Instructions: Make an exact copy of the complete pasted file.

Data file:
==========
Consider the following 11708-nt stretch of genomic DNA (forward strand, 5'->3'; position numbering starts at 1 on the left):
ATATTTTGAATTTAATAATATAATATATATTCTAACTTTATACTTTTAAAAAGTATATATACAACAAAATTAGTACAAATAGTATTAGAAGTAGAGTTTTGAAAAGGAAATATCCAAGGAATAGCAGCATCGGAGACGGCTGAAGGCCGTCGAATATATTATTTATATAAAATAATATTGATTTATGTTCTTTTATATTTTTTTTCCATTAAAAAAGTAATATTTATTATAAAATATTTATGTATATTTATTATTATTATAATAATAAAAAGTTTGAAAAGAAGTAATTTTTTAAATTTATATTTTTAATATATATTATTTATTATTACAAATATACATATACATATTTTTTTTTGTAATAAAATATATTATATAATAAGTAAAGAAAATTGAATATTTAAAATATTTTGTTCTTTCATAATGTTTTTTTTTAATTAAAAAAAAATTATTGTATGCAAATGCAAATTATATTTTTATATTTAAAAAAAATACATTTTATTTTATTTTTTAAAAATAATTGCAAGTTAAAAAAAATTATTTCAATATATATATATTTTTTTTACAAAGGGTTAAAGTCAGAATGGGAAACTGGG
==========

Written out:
Consider the following 11708-nt stretch of genomic DNA (forward strand, 5'->3'; position numbering starts at 1 on the left):
ATATTTTGAATTTAATAATATAATATATATTCTAACTTTATACTTTTAAAAAGTATATATACAACAAAATTAGTACAAATAGTATTAGAAGTAGAGTTTTGAAAAGGAAATATCCAAGGAATAGCAGCATCGGAGACGGCTGAAGGCCGTCGAATATATTATTTATATAAAATAATATTGATTTATGTTCTTTTATATTTTTTTTCCATTAAAAAAGTAATATTTATTATAAAATATTTATGTATATTTATTATTATTATAATAATAAAAAGTTTGAAAAGAAGTAATTTTTTAAATTTATATTTTTAATATATATTATTTATTATTACAAATATACATATACATATTTTTTTTTGTAATAAAATATATTATATAATAAGTAAAGAAAATTGAATATTTAAAATATTTTGTTCTTTCATAATGTTTTTTTTTAATTAAAAAAAAATTATTGTATGCAAATGCAAATTATATTTTTATATTTAAAAAAAATACATTTTATTTTATTTTTTAAAAATAATTGCAAGTTAAAAAAAATTATTTCAATATATATATATTTTTTTTACAAAGGGTTAAAGTCAGAATGGGAAACTGGG